Metro-North Train Speeding at Time of Crash, NTSB Says

The Metro-North train that crashed Sunday in the Bronx and left four people dead was traveling 82 m.p.h. as it took a curve with a speed limit of 30 m.p.h., various media reported today.

The National Transportation Safety Board is investigating whether human error or brake failure is to blame, The Associated Press reported. But, the NTSB said on Twitter there “were 9 station stops prior to the derailment. We are not aware of any prior issues with the brakes.”

“The zone leading up to that curve is 70 miles per hour and yes, there was an excess of speed,” The Associated Press quoted NTSB member Earl Weener as saying.

Four people were killed and more than 60 others injured when the Manhattan-bound Metro-North train derailed at about 7:20 a.m. just north of the Spuyten Duyvil station, according to various media reports.

“The train was going like pretty fast, and as it was turning the corner it just felt like it was going like out of control,” the Wall Street Journal quoted one of the train’s passengers as saying. “It started to like speed up and feel a little out of control, like one or two seconds before it derailed.”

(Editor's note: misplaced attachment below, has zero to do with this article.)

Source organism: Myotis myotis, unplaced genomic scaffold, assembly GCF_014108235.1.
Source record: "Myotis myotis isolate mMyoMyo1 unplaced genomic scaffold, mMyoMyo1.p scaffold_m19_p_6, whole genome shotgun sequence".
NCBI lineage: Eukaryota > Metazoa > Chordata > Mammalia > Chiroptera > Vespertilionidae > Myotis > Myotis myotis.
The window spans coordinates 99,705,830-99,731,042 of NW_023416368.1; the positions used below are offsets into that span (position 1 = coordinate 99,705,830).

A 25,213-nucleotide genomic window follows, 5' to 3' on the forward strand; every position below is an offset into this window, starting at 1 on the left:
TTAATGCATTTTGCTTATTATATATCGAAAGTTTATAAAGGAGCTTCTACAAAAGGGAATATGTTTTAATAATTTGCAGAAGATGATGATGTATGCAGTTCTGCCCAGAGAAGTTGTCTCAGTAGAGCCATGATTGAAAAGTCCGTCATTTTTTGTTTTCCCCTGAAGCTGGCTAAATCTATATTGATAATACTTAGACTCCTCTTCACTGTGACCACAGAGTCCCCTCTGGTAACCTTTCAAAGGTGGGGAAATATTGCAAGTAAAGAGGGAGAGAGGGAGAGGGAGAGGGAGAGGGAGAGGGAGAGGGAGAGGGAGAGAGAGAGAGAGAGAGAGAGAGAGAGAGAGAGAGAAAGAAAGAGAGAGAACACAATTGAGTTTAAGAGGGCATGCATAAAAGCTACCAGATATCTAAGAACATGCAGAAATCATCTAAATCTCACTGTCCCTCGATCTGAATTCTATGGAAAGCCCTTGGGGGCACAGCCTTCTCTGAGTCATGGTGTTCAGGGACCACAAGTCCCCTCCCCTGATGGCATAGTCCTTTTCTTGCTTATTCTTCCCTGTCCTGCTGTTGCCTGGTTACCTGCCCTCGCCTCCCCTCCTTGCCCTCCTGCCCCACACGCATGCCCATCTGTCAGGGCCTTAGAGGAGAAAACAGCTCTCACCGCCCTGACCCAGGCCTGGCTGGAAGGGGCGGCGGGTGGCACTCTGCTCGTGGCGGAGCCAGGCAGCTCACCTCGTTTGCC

Five of the train’s seven cars derailed. The train, which originated in Poughkeepsie, was due to arrive at Grand Central Terminal at 7:43 a.m.

“This was a tricky turn on the system, but it’s a turn that’s been here for decades and trains negotiate all day long,” New York Gov. Andrew Cuomo told NBC’s Today earlier today, Buzzfeed reported. “It’s not about the turn. I think it’s going to turn out to be about the speed more than anything, and the operator’s operation of the train at that time.”

The rail cars and locomotive will be moved to a secure location for a more detailed examination over the next few days, the NTSB said on its Twitter feed.


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